Airlines in Transition: Industry Pressures and Responses
Editor's note: This was originally published on RealMoney earlier this month. With the Delta-Northwest merger back in the news, it is being republished as a bonus for TheStreet.com readers.
Airline executives are popping champagne corks this week. They knew that a powerful direct hit by Gustav would have decimated the industry. Simply put, the financial position of many of the carriers is extremely tenuous, and oil prices above $140 or even $150 surely would have triggered faster cash burn rates and closed the doors to badly needed balance-sheet fixes.
Gustav showed more bark than bite, and the airlines are heaving a collective sigh. The stocks of the major carriers all rose more than 15% on Monday.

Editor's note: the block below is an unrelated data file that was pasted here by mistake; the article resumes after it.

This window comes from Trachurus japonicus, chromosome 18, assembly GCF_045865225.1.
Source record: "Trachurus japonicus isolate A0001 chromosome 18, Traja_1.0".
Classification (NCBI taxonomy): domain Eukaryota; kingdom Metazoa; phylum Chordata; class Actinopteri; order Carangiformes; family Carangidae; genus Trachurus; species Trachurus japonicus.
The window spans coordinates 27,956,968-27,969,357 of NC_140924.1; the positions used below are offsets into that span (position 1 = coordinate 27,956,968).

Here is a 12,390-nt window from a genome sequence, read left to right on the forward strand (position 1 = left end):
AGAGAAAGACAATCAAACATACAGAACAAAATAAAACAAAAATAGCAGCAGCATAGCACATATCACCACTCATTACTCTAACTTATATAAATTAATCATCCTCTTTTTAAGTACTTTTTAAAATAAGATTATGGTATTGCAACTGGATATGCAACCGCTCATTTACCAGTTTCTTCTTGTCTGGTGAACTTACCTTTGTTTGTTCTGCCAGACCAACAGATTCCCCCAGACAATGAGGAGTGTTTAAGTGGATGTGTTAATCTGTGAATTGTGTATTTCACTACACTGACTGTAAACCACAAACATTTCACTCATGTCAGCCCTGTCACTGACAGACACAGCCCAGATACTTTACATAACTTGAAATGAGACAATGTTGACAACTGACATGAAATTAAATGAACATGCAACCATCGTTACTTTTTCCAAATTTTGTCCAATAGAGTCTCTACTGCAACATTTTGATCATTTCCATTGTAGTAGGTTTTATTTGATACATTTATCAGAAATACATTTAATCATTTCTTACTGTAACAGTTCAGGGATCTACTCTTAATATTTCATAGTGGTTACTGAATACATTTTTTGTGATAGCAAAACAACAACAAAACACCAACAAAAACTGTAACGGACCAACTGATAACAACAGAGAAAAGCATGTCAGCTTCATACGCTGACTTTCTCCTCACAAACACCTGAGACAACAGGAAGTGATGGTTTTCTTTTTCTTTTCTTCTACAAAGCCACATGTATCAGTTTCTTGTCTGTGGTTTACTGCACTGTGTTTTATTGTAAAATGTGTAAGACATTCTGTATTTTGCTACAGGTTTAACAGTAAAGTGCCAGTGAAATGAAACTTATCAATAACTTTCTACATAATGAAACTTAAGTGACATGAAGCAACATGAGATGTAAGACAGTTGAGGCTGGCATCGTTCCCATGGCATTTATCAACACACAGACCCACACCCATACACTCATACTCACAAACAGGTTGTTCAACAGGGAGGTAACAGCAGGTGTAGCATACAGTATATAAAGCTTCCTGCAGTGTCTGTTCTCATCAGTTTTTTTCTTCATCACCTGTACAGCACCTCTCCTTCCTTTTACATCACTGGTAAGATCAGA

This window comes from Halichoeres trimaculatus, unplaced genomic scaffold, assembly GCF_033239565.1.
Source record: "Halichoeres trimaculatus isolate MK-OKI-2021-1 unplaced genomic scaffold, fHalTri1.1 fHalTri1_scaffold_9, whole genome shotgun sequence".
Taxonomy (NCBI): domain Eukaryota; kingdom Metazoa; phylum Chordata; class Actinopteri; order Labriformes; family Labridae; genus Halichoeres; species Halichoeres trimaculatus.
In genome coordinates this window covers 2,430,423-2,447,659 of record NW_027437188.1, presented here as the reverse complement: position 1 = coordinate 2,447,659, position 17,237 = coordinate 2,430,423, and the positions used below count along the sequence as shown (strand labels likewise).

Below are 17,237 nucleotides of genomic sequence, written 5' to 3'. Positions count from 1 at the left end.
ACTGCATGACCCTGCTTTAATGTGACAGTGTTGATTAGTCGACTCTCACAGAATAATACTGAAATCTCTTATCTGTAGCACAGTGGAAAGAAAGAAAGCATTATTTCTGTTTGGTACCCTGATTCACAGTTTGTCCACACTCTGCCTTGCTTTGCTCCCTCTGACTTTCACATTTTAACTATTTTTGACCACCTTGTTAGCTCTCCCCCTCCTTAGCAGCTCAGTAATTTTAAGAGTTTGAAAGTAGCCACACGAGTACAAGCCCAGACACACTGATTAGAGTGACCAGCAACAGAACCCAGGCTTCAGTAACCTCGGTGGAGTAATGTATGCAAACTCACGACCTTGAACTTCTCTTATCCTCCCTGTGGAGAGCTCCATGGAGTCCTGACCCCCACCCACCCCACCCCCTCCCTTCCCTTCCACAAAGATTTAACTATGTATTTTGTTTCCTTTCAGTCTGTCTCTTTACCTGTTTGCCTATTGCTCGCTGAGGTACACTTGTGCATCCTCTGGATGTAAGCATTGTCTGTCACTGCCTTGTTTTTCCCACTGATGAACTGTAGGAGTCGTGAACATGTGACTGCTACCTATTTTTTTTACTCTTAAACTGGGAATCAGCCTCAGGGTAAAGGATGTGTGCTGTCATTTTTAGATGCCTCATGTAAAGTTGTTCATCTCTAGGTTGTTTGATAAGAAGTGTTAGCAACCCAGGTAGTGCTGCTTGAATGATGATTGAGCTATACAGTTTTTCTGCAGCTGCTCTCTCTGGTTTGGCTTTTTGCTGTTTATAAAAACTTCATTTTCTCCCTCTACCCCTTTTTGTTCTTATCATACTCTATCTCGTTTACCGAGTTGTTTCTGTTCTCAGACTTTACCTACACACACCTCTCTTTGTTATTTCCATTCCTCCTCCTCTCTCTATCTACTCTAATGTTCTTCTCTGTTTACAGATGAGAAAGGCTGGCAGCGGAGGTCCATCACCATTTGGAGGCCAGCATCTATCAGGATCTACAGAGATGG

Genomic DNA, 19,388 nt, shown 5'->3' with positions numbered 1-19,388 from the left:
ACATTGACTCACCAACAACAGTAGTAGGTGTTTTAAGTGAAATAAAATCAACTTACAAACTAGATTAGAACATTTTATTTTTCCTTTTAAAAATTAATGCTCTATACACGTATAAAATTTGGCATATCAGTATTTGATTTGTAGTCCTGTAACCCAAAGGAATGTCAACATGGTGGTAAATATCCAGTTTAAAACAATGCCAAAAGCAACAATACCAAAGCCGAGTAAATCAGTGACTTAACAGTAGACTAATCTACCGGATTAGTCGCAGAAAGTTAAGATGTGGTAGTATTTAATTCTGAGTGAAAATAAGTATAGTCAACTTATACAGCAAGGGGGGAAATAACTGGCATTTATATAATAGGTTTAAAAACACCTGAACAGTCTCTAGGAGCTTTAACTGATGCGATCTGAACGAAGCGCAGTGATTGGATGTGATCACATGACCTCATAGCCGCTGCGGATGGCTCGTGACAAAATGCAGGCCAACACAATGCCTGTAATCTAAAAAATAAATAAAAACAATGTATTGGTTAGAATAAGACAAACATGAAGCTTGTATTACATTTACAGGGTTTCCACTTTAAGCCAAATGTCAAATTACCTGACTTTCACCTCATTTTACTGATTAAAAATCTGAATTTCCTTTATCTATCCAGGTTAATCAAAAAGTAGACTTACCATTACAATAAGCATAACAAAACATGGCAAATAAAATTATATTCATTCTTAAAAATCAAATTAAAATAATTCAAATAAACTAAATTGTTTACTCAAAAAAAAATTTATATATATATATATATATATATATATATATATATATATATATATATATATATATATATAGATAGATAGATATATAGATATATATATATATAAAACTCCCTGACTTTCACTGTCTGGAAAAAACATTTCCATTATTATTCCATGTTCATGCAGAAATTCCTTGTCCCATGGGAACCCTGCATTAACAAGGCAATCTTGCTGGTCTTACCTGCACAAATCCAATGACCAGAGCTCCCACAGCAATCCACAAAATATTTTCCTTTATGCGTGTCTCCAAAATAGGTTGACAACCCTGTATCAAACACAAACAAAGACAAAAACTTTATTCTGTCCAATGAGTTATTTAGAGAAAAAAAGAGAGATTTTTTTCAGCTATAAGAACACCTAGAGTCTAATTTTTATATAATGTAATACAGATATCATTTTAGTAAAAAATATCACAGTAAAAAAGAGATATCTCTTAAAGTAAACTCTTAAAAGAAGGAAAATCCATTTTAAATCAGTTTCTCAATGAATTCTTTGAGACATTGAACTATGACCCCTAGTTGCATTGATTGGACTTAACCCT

But investors are missing a key point: $140 oil is lethal for these carriers, but $100 oil is no panacea. At that level, most carriers would still bleed red ink. The carriers would need to see oil at $80 and the economy on the mend if they are to keep their planes full and profit margins in the black.Although the airline sector has pushed through a range of price increases, oil prices have risen even faster. As a result, the five major carriers are on track to lose more than $3 billion in 2008. The carriers have been slow to respond to the changing market, and actually added an aggregate 1% in new available seats this year, compared to a year ago. That net increase and the slowing market has led to many planes that are less than full, typically with about 79% of seats filled. In years past, an occupancy rate above 70% ensured a profitable flight. Nowadays, with fuel oil priced far higher than in the past, that figure is closer to 85%. To fill more seats, airlines have just begun a post-Labor Day process of taking many flights out of commission. The hope is that fewer planes (and seats) will lead to greater pricing power. But the industry has never hit 85% occupancy before, so it is unclear whether the capacity cuts will be enough to meet that figure, especially in the face of slowing demand.
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